Is Your Home Healthy

Is Your Home Healthy

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Is Your Home Healthy?


Dust Mites Could Be Blowing in the Wind

Sick of another chilly Friday night bundled in an afghan, watching reruns of Seinfeld? Perhaps the problem is not mental. It could be a serious, hidden health risk. Sometimes, instead of being sick of staying home, it is your home that is making you sick. Pollutants such as pet dander, dust mites and mold could be in the air in your home and, especially in these winter months, making you ill.

“Our homes are tightly sealed. Pollutants and allergens get trapped inside,” said Angie Lien, director of Health House in St. Paul, Minn., a project created by the American Lung Association of Minnesota to raise the standards for better indoor environments. Many home changes are simple and cheap, she explained. Making healthy changes in any home is especially important because most Americans spend 90 percent of their day indoors, 60 percent of that time at home.

In addition, close quarters with other ill people creates more problems. It increases, “the risk of colds, influenza and pneumonia,” said Gina Menz, BS, RRT, representative of the American Lung Association of Pennsylvania: Western region: Erie Outreach. While being a bit too close to others might be unsolvable, other problems are not.

First on the list of easy things to better your home air quality is to vacuum carpeted areas once a week, according to Lien. Vacuums act as a cheap air filter, and most people already have one in their home.

Furthermore, it pays big health dividends not to put off house cleaning until spring. Window coverings, when possible, should be made of plastic, wood or other washable materials. If not, pay special attention to this problem area to reduce the amount of airborne dust mites. “Check them often,” according to Lien.

Inspect festive indoor plants for mold which often can be found in the plant’s soil. If you spot mold, repot the plant or move it outdoors.

Another element of Health House’s recommendations should be repeated–always. It is a litany which appears in most issues of ADVANCE. Do not allow smoking in homes. For non-smokers and smokers alike, a smoke-free environment keeps damaging pollutants out of the closed environment.

“Keeping your home well-ventilated is also very important,” said Lien. In order to steer clear of sick building syndrome, try to bring in fresh outdoor air whenever possible. However, avoid days when the pollen count is high or when the lawn is being sprayed with fertilizer or pesticides.

For the estimated 17 million Americans living with asthma and 40 million with allergies, limiting exposure to allergens will go a long way, said Lien. Pets should be bathed and groomed often. At a minimum, try to keep pets off furniture, such as beds, easy chairs and couches.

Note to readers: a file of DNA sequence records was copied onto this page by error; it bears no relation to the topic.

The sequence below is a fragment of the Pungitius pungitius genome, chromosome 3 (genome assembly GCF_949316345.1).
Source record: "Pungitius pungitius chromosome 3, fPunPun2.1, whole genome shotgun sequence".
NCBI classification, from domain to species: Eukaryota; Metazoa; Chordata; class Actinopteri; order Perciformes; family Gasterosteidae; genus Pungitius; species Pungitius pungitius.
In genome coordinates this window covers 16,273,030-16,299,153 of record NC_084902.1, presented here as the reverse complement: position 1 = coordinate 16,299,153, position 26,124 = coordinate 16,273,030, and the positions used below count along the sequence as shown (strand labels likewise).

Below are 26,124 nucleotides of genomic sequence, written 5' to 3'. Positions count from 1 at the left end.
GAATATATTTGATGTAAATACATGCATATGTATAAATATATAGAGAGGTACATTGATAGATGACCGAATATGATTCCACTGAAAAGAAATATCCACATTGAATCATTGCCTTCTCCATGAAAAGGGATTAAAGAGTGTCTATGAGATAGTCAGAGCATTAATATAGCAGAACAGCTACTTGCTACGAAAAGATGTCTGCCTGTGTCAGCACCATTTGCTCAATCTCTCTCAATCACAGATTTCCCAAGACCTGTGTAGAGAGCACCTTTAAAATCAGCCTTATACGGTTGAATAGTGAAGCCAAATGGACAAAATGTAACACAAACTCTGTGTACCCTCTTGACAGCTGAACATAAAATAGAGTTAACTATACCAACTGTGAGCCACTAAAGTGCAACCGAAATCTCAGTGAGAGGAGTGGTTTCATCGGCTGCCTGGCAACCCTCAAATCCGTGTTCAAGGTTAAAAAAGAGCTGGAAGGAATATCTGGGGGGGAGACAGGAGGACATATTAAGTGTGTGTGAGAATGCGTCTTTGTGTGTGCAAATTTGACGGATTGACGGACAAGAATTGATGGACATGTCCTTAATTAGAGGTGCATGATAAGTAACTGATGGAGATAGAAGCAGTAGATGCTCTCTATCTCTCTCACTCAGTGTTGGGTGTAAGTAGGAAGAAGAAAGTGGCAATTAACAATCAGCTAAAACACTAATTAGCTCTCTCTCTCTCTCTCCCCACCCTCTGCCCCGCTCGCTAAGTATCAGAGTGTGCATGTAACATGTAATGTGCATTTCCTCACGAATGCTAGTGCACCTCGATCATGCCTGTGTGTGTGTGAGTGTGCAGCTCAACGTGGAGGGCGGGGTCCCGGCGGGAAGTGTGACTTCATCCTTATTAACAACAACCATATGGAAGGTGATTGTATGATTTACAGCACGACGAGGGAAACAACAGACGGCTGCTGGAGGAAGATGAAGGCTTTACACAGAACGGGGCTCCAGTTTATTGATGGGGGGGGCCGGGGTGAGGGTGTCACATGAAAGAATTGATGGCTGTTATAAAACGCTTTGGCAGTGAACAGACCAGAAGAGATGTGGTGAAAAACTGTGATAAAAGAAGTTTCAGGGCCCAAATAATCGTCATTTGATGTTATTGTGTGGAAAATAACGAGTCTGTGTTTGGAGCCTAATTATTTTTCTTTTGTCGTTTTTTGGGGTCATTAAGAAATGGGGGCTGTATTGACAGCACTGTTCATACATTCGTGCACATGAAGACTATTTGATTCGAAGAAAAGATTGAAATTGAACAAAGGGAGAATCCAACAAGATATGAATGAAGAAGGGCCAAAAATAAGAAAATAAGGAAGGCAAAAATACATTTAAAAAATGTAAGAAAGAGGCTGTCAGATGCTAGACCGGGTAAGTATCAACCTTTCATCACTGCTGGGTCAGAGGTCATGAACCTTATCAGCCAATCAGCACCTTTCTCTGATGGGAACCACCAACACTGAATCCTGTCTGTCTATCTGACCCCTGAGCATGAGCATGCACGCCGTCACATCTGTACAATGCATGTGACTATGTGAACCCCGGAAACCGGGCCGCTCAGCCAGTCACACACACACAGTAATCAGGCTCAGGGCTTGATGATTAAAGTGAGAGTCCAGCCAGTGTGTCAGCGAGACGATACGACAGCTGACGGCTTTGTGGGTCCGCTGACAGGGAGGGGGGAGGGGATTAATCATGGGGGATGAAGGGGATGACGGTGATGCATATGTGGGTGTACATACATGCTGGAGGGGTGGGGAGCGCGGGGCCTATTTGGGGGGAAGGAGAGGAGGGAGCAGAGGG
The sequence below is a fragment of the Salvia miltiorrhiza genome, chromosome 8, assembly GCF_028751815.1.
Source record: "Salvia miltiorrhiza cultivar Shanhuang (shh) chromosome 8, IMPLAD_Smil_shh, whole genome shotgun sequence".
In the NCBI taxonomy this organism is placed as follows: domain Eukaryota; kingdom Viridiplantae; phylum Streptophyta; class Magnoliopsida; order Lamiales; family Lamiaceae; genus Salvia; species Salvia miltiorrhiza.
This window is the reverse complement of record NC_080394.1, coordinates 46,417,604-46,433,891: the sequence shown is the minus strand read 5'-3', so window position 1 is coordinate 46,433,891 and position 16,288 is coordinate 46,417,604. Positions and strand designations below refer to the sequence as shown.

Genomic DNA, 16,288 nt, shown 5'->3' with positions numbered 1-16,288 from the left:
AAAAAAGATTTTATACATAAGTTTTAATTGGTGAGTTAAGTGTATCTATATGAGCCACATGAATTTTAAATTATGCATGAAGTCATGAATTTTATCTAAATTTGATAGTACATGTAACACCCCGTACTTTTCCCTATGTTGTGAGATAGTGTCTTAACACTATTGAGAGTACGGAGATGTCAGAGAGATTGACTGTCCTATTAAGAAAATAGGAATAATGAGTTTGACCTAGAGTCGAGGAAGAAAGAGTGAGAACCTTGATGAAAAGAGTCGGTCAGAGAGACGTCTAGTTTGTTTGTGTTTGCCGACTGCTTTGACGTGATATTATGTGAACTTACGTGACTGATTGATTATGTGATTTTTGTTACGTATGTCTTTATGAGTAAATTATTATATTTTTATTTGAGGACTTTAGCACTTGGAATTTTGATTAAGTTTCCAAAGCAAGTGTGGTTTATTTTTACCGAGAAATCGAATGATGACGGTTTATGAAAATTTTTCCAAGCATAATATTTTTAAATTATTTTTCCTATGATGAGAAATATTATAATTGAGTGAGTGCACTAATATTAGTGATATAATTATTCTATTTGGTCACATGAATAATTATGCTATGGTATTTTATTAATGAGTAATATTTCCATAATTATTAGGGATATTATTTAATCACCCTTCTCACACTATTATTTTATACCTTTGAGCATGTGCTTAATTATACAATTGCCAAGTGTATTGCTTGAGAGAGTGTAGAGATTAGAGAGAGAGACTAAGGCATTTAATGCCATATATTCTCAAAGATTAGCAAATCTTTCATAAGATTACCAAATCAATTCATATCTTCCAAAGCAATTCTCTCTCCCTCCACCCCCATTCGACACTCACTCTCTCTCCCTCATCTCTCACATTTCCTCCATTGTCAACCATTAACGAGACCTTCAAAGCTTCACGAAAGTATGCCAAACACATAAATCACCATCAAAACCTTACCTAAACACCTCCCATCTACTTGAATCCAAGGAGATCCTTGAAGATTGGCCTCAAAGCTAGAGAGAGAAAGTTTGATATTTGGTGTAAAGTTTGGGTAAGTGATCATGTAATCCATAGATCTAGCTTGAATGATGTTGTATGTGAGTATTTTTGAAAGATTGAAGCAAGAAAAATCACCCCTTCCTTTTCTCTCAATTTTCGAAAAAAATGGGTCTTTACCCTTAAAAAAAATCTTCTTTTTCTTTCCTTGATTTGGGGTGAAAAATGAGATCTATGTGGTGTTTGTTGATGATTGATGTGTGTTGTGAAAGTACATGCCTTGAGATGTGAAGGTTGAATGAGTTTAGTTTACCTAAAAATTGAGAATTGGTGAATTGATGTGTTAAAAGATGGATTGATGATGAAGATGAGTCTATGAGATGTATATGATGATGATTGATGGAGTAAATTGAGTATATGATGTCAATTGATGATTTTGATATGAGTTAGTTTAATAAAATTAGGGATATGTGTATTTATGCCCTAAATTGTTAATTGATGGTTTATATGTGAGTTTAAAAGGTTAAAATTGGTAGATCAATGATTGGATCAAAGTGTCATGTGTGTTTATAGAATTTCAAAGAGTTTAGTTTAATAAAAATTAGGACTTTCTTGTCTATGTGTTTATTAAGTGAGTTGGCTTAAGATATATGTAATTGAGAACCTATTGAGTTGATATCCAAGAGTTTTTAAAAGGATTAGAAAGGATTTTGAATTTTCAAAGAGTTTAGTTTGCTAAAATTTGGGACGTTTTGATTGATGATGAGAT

Consider taking control of your home’s humidity levels. The first step is to buy a humidistat and make sure the measured relative humidity is between 45 and 55 percent. If it is drier, buy a humidifier to add humidity to the air. If it is too humid, purchase a dehumidifier to reduce the amount of moisture. Not only will this reduce mold growth, attributed to high humidity, according to Health House’s Internet site, it will reduce the instance of dust mites and other known allergens.

In addition, it will combat the problems of low moisture which will help the spread of virus and bacteria and increase the incidences of respiratory infections, rhinitis and asthma.

In instances where residents of the home are engaged in humidity-generating activities, such as cooking, Lien advises, “use exhaust fans that vent outdoors to control the moisture in your home.

One last angle home owners can exploit to reach air quality nirvana is air filtration. If the home uses a forced-air system, replace the furnace filter every three months, advises Lien. High efficiency air filters are increasingly available at department stores and will make a big impact on overall air quality by removing airborne particles.

If all of those steps seem as distant as living on Mars with automated robot housekeepers and hover cars, don’t despair. It’s nearly 2001 and, although humans will probably still perform cleaning chores, a healthy home is attainable now.

According to Lien: “Ventilation, filtration and moisture control are our approaches to home health. It may sound like a lot, but any of these steps will help to improve indoor air quality.”

For more information about creating healthy indoor environments or Health House, visit the organization’s Internet site at or call (877) 521-1791, outside Minn., or (800) 642-5864, within the state. For more information about the American Lung Association, call 1-800-LUNG-USA.

Shawn M. Proctor is an ADVANCE editorial assistant.

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